Then, in the 1940s, during the rise of the Chicano civil rights movement, Cinco de Mayo saw a revitalization – it became a day for celebration and cultural pride, eventually crossing the border from California into Latino communities across the United States. In the 60s and 70s, at the height of the Chicano movement, cash-strapped groups started looking for sponsors in order to put on Cinco de Mayo celebrations in their communities. Enter the liquor companies.
Companies like Miller and Anhuerser-Busch saw the celebratory nature of the day as an opportunity to capitalize. For the first time, the companies developed Hispanic Marketing departments. They began to sponsor Cinco de Mayo parties and advertised heavily, eventually expanding beyond Spanish-language advertising to promoting Cinco de Mayo as a nation-wide day for drunken debauchery. By 1998, there were more than one-hundred and twenty official U.S. celebrations of Cinco de Mayo, and the largest Cinco de Mayo party in the world was the Fiesta Broadway in Los Angeles, which, throughout the 90s, attracted annual crowds of around 500,000 people. Meanwhile, in Mexico itself, the general populace continued to assign little to no significance whatsoever to the day.
With marketing campaigns that nicknamed the day ‘Drinko de Mayo,’ or ‘Corona de Mayo,’ some Latino communities began to take offense, charging that such campaigns trivialized the sacrifices made by Mexicans at the Battle of Puebla and degraded the historical significance of the holiday. At a 1989 Cinco de Mayo party sponsored by Anhuerser-Busch, a riot broke out. Latino activists began accusing the company of ‘pushing a legalized drug upon our community.’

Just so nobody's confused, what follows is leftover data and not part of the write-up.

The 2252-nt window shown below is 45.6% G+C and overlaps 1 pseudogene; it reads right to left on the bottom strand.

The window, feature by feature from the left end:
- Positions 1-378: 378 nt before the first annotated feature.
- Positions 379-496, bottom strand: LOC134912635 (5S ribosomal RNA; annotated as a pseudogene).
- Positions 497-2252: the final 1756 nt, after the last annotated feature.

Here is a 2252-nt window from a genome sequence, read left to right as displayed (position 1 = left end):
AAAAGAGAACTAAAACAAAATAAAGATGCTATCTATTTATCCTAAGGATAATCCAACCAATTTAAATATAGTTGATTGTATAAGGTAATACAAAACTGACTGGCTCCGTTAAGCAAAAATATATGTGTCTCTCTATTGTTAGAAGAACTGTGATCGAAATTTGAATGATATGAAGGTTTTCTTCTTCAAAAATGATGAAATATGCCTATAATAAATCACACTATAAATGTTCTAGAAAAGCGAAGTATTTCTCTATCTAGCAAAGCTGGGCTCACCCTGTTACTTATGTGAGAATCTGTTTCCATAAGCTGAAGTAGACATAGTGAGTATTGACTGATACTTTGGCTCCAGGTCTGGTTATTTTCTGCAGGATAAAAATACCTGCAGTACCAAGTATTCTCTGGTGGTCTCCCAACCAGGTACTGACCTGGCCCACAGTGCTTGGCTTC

More recently, organizations like Cinco de Mayo Con Orgullo – Cinco de Mayo with Pride – which works to create and support alcohol-free Cinco de Mayo celebrations across the country, have begun to crop up. In 2016, the #reclaimcinco movement emerged, in an attempt to encourage people celebrating Cinco de Mayo to do so respectfully. The movement asks celebrators to do four things: educate themselves on the true history of the day, support authentic Mexican businesses, celebrate in a way that is respectful to Mexican people (i.e. without using costumes or fake accents), and donate to organizations working for immigrant rights.
In 2013, people in the United States spent more than $600 million on beer for Cinco de Mayo, exceeding the amounts spent for St. Patrick’s Day or the Super Bowl. Like Black Friday or Cyber Monday, Cinco de Mayo has become a poster-child for the successes of large-scale marketing campaigns. But unlike the two shopping days following Thanksgiving, Cinco de Mayo is an actual holiday with a great deal of historical significance and should be treated as such. In fact, using Cinco de Mayo as an opportunity to honor the shared heritage of Mexico and the United States while respecting Mexican people – well, I’ll drink to that.
Janet Barrow writes about the places where language meets history, culture, and politics. She studied Written Arts at Bard College, and her fiction has appeared in Easy Street and Adelaide Magazine. After two years in Lima, Peru, she recently moved to Chicago.